It would be easy for this blog to become a whirlpool, rotating obsessively around a small handful of writers that, to my mind at least, carve out a highly individual niche; perhaps a series of whirlpools that interconnect only at the periphery, and in doing so twirl off creating other eddies and vortexes. That sounds like a description of my reading mind. Two writers I keep returning to over the last few weeks, at night particularly, trying to understand why these two have captured so much of my waking and dreaming attention.
What is it that draws close the writing of Mircea Cărtărescu and Maria Gabriela Llansol? They are both European writers in the broad sense that they call upon a common pool of themes, myths and visions. Their writing appears, from what is translated heroically into English, to be marked by a transgression of genre, seeking instead to dance in the spaces between realism, magical realism, poetry, essay and analysis. Both writers summon strange figures to an oneiric imaginary geography, slipping in and out of the dramatis personae that is above all a way of constructing a form of hermitic autobiography. One could argue that their novels’ narrative fabric exists primarily as a device for reflection. There is also the space in which their stories function, bound not by a common conception of time but spatially, an amazing world where time sags and slows, dissolving into seemingly bottomless holes.
Both write in dialogue with ancient sources (the Bible and Ovid came quickest to mind) and also a strange world of literature that explores metafiction and intertextuality, inevitably hearkening back to old touchstones like Borges, Kafka, the Woolf of Orlando, even Nietzsche, and to writers I tasted and disregarded like Pynchon and García Márquez.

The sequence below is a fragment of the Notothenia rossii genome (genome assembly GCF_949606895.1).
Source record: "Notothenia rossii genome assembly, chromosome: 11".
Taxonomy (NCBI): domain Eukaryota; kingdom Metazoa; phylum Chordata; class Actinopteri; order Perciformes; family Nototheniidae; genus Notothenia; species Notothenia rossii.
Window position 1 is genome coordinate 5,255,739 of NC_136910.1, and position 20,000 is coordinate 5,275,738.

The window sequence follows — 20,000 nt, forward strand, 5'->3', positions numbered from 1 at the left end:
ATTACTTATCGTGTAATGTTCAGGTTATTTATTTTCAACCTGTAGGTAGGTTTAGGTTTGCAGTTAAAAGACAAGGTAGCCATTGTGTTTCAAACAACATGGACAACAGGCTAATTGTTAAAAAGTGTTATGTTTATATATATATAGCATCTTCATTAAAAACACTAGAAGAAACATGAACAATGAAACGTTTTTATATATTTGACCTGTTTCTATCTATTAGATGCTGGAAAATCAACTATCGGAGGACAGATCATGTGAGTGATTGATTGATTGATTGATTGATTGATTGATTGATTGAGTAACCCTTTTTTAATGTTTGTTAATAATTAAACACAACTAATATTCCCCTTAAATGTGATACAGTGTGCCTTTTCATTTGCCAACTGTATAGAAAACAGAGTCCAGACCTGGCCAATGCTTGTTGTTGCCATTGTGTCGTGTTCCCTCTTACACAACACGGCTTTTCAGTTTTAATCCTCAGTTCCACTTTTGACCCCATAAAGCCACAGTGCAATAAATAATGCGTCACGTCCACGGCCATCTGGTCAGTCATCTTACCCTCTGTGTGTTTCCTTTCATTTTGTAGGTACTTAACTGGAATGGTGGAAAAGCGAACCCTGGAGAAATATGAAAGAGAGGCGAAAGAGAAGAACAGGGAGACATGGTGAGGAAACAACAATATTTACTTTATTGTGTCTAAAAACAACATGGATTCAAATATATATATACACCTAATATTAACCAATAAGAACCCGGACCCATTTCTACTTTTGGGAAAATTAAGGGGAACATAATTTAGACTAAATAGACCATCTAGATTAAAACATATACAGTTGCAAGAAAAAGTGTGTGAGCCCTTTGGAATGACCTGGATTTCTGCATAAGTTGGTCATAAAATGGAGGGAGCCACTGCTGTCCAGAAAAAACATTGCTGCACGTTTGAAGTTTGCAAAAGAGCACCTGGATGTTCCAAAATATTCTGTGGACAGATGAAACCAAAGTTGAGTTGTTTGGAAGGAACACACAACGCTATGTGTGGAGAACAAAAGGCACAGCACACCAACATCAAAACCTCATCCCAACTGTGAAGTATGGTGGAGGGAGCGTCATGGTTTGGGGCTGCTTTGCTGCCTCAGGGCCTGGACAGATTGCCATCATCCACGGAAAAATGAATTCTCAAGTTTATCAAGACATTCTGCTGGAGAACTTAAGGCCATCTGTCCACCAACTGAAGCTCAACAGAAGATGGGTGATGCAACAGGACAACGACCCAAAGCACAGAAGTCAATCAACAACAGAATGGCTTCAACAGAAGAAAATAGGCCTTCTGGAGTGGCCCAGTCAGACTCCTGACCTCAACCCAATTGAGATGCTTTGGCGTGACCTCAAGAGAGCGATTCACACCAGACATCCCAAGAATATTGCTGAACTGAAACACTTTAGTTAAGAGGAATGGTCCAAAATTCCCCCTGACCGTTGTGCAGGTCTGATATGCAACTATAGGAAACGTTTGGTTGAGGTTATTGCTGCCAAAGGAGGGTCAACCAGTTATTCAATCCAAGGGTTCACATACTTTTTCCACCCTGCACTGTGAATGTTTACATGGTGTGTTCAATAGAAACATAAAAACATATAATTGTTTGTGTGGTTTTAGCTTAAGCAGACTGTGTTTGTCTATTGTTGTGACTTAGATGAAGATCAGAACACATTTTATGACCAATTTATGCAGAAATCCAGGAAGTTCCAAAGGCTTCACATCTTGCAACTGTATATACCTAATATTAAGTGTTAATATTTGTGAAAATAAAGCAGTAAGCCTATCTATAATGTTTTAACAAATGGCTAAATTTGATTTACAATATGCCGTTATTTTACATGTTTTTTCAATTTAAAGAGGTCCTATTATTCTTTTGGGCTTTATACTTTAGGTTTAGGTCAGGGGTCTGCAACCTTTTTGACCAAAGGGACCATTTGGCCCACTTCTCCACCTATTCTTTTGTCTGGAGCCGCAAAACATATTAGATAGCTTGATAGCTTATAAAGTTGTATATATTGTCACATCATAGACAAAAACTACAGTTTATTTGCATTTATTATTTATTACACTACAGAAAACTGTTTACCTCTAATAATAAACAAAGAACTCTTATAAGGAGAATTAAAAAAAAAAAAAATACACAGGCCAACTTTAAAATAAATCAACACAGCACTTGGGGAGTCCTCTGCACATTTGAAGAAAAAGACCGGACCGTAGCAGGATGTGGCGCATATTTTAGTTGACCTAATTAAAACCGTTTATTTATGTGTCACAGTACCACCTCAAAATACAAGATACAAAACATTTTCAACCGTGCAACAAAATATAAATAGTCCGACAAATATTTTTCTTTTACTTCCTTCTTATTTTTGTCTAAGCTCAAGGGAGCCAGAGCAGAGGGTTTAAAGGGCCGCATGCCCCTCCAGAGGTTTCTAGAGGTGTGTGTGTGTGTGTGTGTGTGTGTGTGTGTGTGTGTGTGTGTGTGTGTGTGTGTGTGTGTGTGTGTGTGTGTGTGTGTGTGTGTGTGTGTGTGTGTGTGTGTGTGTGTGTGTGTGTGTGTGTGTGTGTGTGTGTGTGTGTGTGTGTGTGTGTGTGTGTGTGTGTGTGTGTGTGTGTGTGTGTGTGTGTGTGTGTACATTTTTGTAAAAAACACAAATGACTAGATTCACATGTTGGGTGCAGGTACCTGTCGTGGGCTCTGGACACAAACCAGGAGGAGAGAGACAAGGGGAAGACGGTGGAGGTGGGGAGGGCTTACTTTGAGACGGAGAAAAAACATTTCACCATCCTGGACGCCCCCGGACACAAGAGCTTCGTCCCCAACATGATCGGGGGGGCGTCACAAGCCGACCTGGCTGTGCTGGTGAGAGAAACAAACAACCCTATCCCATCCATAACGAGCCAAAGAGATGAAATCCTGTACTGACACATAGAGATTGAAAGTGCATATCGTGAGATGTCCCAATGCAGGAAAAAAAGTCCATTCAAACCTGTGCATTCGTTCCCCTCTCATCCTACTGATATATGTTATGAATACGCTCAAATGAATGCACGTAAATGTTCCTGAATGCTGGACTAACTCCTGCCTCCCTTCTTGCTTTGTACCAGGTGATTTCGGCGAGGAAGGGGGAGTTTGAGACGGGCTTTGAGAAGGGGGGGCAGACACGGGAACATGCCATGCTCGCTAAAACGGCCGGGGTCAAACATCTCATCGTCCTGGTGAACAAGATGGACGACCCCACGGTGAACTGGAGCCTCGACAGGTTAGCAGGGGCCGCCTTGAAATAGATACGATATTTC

[The title of this post is from Roberto Bazlen’s Notes Without a Text.]
In Nostalgia, Mircea Cărtărescu writes of ‘fear, the attraction of the unusual, chance, the taste for things extravagant’. It is this oneiric quality that I am drawn to in his and Maria Gabriela Llansol’s writing. Both engage in ambitious renewals of form that obliterate genre boundaries and build totalising stories that are monstrously beautiful.
Stories that operate at the threshold of reality and dreams are rooted in Dante, Kafka, Borges, surrealism and oddities like Woolf’s Orlando. Myths, dreams and memories are interwoven to lay a collective path between the brains of writer and reader. Proust employs a similar image in Swann’s Way: ‘All these memories . . . I could not discern between them—between my oldest, my instinctive memories, and those others, inspired more recently by a taste or “perfume,” and finally those which were actually the memories of another person from whom I had acquired them at second hand.’